The Lebanese government decided to impose a round-the-clock curfew for 11 days, given the inability of hospitals to absorb the increasing number of people infected with the Coronavirus.
The new measures will prevent citizens from leaving their homes starting next Thursday at 3 am, with few exceptions. They cannot go out shopping, but rather rely on delivery services.
The authorities say the country’s health system is in danger of collapse if drastic measures are not taken.
Compared to other countries, Lebanon has so far managed to deal well with the Coronavirus.
Despite the increasing number of new infections, the authorities decided to ease restrictions to prevent the spread of the virus by the New Year celebrations in order to revive the ailing economy. Bars and cabarets, closed for months, were allowed to reopen.
Health officials said easing prevention restrictions had led to record numbers of new infections.
Lebanon, with a population of 6 million, has recorded more than 222,000 cases of Coronavirus and 1629 deaths since the virus spread.
But in the last week alone, the authorities recorded 30,250 new infections, and 117 people died of Covid 19, according to data calculated by John Hopkins University.
President Michel Aoun said on Monday at a meeting of the Supreme Defense Council: “The tragedy that we see at the gates of hospitals requires radical measures so that we can mitigate the catastrophic consequences of the outbreak of the Corona epidemic.”
The head of the caretaker government, Hassan Diab, held those who violate the preventive measures responsible for the high number of injuries, saying: “This recklessness has brought us to a very difficult situation, and despite that, there are those who refuse to abide by the measures we have taken.”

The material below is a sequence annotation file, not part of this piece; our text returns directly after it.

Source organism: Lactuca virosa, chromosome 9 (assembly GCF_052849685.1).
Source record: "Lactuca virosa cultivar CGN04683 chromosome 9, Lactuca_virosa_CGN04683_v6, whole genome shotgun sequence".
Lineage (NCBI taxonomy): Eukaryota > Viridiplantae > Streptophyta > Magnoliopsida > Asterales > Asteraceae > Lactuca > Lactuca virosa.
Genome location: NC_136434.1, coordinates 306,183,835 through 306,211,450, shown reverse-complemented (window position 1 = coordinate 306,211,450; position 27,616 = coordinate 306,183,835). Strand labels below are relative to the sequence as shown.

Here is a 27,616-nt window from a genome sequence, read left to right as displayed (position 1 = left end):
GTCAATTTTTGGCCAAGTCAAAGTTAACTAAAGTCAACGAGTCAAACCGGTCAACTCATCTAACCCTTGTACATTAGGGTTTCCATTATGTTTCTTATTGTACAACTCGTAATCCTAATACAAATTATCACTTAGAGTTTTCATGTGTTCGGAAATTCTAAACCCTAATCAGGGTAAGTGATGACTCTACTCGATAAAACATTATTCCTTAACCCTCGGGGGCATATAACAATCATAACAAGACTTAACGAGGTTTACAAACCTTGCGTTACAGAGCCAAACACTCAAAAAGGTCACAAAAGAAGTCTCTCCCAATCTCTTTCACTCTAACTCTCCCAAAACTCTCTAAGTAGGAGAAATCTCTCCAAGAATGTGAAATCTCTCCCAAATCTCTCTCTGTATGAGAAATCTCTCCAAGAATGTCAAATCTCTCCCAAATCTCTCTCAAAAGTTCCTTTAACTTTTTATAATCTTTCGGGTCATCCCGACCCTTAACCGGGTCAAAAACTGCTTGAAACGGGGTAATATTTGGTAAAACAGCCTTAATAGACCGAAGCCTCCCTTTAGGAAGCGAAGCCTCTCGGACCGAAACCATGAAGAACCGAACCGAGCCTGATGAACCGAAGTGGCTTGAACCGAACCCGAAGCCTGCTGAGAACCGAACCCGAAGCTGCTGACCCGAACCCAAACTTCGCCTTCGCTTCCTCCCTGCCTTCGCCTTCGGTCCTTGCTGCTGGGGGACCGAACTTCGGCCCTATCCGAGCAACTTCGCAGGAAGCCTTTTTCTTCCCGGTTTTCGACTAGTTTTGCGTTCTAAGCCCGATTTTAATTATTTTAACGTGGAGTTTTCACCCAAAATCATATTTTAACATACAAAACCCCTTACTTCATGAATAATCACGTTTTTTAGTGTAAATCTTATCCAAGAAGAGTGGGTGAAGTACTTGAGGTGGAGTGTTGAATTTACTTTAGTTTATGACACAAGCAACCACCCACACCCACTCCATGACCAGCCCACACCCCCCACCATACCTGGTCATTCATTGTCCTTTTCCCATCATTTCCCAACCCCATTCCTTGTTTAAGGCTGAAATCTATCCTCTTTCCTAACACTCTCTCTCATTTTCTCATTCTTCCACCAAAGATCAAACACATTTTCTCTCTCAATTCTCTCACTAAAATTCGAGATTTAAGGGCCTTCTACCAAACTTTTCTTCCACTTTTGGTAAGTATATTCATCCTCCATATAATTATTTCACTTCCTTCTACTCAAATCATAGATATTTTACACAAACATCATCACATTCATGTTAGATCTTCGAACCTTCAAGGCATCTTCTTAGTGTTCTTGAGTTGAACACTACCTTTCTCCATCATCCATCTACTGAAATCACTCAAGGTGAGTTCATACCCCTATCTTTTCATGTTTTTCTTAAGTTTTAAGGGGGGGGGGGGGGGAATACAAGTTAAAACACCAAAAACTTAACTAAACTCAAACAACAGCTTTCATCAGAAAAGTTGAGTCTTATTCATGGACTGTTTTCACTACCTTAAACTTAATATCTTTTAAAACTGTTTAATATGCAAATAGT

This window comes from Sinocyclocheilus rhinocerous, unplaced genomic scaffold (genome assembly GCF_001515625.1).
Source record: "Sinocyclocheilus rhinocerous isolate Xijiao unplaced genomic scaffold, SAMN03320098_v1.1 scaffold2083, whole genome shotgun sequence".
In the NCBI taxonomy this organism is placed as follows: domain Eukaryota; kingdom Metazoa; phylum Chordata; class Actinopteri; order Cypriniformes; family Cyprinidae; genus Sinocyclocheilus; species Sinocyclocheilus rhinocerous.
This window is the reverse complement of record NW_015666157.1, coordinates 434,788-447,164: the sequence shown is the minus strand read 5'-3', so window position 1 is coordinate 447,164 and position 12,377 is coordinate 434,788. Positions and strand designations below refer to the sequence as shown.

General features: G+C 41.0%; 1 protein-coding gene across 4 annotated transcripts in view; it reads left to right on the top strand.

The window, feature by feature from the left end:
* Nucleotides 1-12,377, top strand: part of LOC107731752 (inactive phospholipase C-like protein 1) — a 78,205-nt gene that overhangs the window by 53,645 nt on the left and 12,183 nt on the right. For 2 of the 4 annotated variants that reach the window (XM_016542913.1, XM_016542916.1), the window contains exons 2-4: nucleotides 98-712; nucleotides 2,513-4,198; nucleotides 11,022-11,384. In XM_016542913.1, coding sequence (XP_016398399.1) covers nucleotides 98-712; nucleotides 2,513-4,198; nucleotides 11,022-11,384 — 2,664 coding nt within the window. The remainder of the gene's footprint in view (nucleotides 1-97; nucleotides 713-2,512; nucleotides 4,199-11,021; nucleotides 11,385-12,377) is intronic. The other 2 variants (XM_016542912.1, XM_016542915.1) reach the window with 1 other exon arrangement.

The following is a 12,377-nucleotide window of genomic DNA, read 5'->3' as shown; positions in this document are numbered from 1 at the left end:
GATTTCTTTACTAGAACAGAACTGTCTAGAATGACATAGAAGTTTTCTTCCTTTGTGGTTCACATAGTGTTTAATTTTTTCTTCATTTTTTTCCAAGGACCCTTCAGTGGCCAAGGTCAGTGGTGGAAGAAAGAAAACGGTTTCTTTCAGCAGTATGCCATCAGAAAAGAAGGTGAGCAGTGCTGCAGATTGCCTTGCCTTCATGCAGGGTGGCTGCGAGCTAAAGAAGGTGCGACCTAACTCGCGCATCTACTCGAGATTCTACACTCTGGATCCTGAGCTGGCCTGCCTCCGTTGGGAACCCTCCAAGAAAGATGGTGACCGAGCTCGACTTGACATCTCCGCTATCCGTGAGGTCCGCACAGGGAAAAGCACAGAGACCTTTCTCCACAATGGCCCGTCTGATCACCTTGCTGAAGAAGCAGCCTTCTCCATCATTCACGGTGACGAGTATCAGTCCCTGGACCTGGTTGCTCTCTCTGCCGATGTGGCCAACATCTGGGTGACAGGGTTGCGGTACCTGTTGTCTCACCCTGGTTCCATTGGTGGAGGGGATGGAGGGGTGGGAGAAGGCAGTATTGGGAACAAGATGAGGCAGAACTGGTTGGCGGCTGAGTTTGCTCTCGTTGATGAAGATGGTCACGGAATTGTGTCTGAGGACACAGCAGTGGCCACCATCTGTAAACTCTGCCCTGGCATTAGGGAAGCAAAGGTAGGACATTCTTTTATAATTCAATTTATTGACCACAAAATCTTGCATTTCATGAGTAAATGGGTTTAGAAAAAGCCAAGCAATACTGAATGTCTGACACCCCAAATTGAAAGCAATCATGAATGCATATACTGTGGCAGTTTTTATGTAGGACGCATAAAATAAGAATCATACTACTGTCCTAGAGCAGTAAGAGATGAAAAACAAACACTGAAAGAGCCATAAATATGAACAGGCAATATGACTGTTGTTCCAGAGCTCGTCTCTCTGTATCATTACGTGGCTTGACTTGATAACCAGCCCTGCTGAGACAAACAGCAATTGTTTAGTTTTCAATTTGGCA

But he admitted that implementing these measures “would not be at the level of risk of the virus.”
The Supreme Defense Council said in a statement that workers in the health, food and basic professions are the only ones allowed to go outside during the curfew, which is scheduled until January 24, and may be extended.
Bakeries and food outlets remain open, but only for delivery. Rumors of it being shut down have prompted an unprecedented demand for purchases.
It was also decided to close the land and sea borders, for all travelers except those holding an acceptable transit visa. Passengers arriving by air from Baghdad, Istanbul, Adana, Cairo and Addis Ababa will be subject to a seven-day quarantine in a hotel, and the Corona virus will be tested twice.
The charity Save the Children warned that the curfew would exacerbate the suffering of vulnerable families, and urged the government to provide adequate social assistance to them.
“Half of the population is unable to buy enough food for the time the markets are closed. We fear hunger for them, and the markets may not have the capacity to deliver orders,” said the organization’s director in Lebanon, Jessica Moorehead.
The local currency also lost 80 percent of its value against the dollar last year, which affected the country’s ability to import medical equipment.
Lebanon is expected to receive the first shipment of the Pfizer-Bionic vaccine against Covid 19 in mid-February /Next February.
The government required enough to vaccinate 15 percent of the population. She said she was seeking to obtain a quantity of vaccines for another 20 percent through the World Health Organization.